What if you want to talk about stuff but you are TOO SHY?

Talking about puberty can sometimes feel awkward because you are mentioning body parts that are usually hidden, and seeing changes to your body that are new and sometimes unfamiliar. Plus, you don’t hear people talking about it in everyday conversations at the dinner table or the bus stop: “Hey - your puberty is really looking great!” However, there are three guarantees about puberty that might make things easier. First, everyone grows up, so you are not alone. Second, lots of people are also shy and uncertain about how to talk about everything to do with puberty, so you are not alone on this either. Third, a lot of people - your parents, teachers, friends, sisters, and grandparents - want the whole puberty experience to go well for you and would love to help you out.

What BODY PART does puberty start at?

The whole process of puberty starts in your brain in a small gland called the pituitary. The pituitary gland sends a message to your ovaries that signals your body to begin growing and changing. Wonder where your pituitary gland and ovaries are hanging out? Check out the picture below to see.



Your ovaries then send hormones (chemicals that travel around in your blood) to alert the rest of your body to start all of these changes. The primary hormone of puberty for girls is called estrogen, but progesterone and a small amount of testosterone also help out with all of the changes of puberty.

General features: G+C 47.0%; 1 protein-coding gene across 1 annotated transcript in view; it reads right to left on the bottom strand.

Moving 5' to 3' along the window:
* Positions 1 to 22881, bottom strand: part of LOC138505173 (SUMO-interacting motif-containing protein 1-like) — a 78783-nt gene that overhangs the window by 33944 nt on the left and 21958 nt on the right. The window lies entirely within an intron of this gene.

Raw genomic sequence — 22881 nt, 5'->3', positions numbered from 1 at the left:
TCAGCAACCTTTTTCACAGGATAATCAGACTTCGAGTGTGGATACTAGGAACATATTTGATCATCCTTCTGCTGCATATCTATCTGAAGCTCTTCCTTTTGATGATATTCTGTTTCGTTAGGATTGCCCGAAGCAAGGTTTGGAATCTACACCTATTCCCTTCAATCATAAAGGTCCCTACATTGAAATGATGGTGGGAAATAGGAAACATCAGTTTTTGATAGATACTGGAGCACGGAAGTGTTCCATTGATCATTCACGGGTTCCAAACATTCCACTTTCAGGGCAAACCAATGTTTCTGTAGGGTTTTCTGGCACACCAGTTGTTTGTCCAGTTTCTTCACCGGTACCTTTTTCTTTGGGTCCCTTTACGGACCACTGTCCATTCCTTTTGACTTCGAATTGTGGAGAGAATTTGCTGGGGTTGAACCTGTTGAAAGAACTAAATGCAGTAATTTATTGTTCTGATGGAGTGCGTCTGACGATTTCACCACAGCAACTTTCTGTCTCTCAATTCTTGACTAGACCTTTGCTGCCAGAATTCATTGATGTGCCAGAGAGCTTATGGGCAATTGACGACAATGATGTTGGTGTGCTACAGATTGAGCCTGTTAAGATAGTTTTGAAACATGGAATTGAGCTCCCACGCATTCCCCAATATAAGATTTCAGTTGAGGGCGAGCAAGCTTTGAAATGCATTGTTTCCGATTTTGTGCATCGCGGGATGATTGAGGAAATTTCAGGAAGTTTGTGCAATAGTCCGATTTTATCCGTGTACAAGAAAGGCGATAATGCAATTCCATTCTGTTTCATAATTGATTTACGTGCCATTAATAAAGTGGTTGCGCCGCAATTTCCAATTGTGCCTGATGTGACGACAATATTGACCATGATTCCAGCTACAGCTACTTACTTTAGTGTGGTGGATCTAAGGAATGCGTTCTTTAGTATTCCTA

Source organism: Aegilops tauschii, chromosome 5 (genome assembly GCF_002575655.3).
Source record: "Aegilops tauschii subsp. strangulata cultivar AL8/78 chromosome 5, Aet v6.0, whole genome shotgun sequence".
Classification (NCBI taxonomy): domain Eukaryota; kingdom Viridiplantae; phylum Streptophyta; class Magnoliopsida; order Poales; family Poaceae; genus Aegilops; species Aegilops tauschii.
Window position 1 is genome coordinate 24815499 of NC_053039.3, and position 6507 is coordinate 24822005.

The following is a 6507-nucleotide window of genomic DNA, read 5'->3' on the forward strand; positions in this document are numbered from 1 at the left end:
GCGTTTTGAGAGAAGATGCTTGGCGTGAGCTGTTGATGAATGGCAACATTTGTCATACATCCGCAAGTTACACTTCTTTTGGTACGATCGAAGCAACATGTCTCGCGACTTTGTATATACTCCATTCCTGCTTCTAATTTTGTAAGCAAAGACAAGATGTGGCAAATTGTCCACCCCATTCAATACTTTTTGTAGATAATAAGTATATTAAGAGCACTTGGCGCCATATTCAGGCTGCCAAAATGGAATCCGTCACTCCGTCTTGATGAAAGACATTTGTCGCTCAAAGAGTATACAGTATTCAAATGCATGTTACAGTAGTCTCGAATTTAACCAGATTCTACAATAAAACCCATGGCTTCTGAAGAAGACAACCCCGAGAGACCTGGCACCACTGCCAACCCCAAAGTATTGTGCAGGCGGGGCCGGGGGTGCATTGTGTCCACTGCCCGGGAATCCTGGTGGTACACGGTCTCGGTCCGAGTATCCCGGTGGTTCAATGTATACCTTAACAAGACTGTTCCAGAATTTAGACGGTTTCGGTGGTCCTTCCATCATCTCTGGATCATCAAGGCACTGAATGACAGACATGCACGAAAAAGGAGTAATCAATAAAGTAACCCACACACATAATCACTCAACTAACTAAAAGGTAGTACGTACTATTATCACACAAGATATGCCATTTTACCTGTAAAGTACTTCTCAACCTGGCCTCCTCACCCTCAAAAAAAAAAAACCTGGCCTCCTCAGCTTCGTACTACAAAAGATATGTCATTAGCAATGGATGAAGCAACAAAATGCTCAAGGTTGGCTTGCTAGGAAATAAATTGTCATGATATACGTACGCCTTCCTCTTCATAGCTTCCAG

What will “GROWING UP” do to my future? Am I really ready to have all these changes in my life, at the age of 10?

“Growing up” is the work of becoming a grown-up. Your body and brain are changing to prepare you for doing all sorts of things in the future - like driving a car, having a baby, working at a job, buying groceries, being in love, reaching for the cookie jar … you get the idea! The word puberty describes how your body grows from a girl’s body to a woman’s body, and the word “adolescence” describes how your brain changes to make adult decisions and have adult relationships. Put together, growing up takes many years, so don’t worry - you’ve got some time before you are officially grown-up!

Will I still have puberty when I am 50?

Puberty is officially over when your body stops growing. So most girls finish puberty when they’re teenagers. However, our bodies continue to change in interesting ways our whole lives.

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